It's about the 200% tariffs which apply only to dairy and poultry products, and nothing else. These tariffs are the only thing which government can really do something about, but they seem to be blind to 30 million consumers and the 90% of farmers who have to compete with the incomes and purchasing power available only to dairy and poultry farmers. It is also about the fact that, thanks to government legislation, 30 million consumers and non-supply managed farmers are economic slaves to 15,000 dairy and poultry farmers. And thirdly, it's about the hypocrisy of dairy farmers who are trying to make people believe the arithmetic impossibility that supply management is just as good for them now that they are paying almost 38% more for milk, as they were when they were supposedly paying nothing more. And sorry, people, the debate is about food, and tariffs on food - everything else, including building materials, is, in this context, irrelevant because it isn't food, and there are no tariffs levied.

Stephen Thompson, Clinton ON

All that matters is that sm farmers are protected by EXTREMELY high tariffs, and nobody else in Canada is. Period.

Any time somebody, or something, which like supply management, has a legislated advantage nobody else has, it always produces evil. One of the biggest evils of any sort of legislated entitlement is that it always produces an outraged, and extremely well-funded, chorus of denials from the entitled. Many of our ancestors came here to get away from the legislated entitlements held by the English aristocracy, while some, whose descendents are also Ontario farmers, came here to get away from the legislated entitlements accruing to slave owners in the pre-civil war US South. Supply management has, sadly, produced exactly the same sense of aristocratic entitlement, and therefore, it too, is evil.

Stephen Thompson, Clinton ON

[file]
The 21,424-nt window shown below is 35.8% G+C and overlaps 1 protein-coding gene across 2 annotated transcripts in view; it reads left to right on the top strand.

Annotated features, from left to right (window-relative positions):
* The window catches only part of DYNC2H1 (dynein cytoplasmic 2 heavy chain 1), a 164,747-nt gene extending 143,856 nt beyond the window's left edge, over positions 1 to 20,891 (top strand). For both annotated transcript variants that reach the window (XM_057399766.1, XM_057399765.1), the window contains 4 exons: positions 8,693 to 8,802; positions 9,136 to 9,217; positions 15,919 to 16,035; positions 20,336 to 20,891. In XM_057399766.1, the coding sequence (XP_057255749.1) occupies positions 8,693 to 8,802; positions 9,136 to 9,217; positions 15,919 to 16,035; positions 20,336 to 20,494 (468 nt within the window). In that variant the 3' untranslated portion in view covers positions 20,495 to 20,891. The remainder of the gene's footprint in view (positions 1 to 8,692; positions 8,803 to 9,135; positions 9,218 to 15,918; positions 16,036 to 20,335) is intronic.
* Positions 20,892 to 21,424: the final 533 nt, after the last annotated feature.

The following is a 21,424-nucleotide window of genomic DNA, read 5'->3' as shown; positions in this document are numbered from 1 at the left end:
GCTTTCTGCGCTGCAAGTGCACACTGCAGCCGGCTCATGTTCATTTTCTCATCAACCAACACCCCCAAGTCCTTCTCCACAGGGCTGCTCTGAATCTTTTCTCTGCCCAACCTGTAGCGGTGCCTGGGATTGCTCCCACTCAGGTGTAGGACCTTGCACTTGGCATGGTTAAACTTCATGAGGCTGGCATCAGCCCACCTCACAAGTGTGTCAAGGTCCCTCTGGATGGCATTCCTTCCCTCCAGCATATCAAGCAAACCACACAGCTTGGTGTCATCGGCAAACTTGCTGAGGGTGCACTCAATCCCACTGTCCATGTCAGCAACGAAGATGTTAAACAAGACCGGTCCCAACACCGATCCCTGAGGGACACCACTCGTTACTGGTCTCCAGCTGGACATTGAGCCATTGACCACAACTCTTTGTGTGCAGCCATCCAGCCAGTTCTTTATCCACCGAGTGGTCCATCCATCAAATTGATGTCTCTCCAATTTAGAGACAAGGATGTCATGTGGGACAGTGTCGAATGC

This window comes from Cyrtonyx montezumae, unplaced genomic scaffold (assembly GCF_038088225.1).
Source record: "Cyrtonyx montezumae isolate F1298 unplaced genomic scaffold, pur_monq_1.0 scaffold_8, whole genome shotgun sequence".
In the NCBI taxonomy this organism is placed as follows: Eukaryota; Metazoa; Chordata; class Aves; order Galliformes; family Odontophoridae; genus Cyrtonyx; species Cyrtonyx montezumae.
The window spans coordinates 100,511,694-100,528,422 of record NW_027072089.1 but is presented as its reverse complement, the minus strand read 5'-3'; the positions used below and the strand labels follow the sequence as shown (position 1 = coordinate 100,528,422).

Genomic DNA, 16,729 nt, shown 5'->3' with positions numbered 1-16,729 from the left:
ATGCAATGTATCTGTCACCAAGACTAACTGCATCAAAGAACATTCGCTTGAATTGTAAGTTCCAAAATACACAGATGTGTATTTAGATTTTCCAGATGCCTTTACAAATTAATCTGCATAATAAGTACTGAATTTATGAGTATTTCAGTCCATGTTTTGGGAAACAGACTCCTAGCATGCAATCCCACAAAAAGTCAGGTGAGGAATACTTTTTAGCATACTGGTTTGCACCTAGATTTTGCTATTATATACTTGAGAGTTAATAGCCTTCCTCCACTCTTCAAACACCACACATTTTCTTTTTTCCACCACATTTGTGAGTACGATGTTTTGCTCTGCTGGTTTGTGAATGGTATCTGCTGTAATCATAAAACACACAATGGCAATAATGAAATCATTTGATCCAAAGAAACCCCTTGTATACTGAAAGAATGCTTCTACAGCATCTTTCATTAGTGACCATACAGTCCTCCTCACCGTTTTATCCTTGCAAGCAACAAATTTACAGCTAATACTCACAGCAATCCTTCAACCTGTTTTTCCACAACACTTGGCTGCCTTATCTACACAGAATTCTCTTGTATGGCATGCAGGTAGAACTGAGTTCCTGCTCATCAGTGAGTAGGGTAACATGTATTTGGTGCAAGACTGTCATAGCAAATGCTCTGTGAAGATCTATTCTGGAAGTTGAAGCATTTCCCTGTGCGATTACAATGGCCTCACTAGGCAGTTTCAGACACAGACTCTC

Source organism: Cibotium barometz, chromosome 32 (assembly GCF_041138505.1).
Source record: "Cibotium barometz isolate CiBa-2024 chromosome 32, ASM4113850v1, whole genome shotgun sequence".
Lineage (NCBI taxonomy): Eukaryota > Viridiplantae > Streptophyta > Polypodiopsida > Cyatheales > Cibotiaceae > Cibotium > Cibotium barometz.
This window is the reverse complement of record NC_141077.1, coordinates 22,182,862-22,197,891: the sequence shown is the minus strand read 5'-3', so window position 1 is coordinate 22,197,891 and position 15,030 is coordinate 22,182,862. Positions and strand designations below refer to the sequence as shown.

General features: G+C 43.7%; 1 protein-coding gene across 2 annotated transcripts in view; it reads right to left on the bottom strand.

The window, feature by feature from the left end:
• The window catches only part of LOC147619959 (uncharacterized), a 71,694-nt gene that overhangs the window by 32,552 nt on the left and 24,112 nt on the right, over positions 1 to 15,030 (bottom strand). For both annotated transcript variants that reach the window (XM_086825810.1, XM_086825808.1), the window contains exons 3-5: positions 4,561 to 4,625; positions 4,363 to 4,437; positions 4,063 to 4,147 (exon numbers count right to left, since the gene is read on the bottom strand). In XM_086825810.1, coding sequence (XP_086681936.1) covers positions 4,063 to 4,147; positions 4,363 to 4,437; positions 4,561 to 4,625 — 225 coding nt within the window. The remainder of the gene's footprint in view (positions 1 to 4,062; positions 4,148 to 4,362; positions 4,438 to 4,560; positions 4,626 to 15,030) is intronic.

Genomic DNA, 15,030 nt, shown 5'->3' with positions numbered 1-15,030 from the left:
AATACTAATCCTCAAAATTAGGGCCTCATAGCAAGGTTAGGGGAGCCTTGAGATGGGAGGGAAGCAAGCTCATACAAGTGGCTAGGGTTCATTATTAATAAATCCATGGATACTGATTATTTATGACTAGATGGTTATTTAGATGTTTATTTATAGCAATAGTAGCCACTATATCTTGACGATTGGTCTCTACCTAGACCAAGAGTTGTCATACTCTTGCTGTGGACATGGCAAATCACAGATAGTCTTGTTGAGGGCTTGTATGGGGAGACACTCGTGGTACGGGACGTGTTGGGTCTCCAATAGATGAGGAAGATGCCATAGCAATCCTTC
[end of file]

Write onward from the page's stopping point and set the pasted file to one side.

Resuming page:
People who have never milked cows solely to make a living never know how much work goes into for the money you receive ,lots of hours for the pay which by the way is 7 -24. Go to work 40 hours a week with weekends off and 2-5 week holidays besides and benefits, compare and see who is making more hour per hour. I don,t get it you say but I look and say you don,t get it go and work 7-24 and say in the end that you should not have a fair living for what you do. In the end look at the amount of income tax you pay and receive no benefits.

You seem to have a selective view of work - consumers work hard too, yet you seem to have no hesitation forcing over 30 million of them to pay almost 38% more than necessary, simply to pamper 15,000 quota-owning millionaires who, in all-too-many cases, don't work at all. In addition, US dairy farmers work hard too, so why should Ontario dairy farmers be entitled to receive, what DFO noted in late 2010, was a farm gate price of milk which was within pennies per liter of the US retail price? And, according to your "logic", it is perfectly OK for Canadian dairy farmers to continue to have an absolute advantage over every non-supply managed farmer, because dairy farmers work harder. Sorry, but your "logic" is exactly why non-supply managed farmers under the age of 40, many who work harder than any dairy farmer, but who are always going to be second-class farmers/slaves as long as supply management exists, really don't like supply management. Who could blame them?

Stephen Thompson, Clinton ON

I said nothing about slavery so why is it you have to put words in my mouth. The young people don,t have to go into dairy or other sm farming so why should you bash a dairy farmer because he had the nerve to take dairy farming up and not sit on the sideline throwing stones at them.

If I'm "putting words in your mouth" it's because you're trying not to say them. Anyone who defends his/her ability to use enabling legislation, legislation which isn't available to anyone but dairy and poultry farmers, to enslave not just consumers (what else would you call forcing them to pay almost 38% more than US consumers?) but also their fellow farmers who will never enjoy the incomes and purchasing power available to a select few dairy and poultry farmers, deserves to have stones thrown at them for trying to defend a rural aristocracy at the clear expense of almost everyone else in our society.

Stephen Thompson, Clinton ON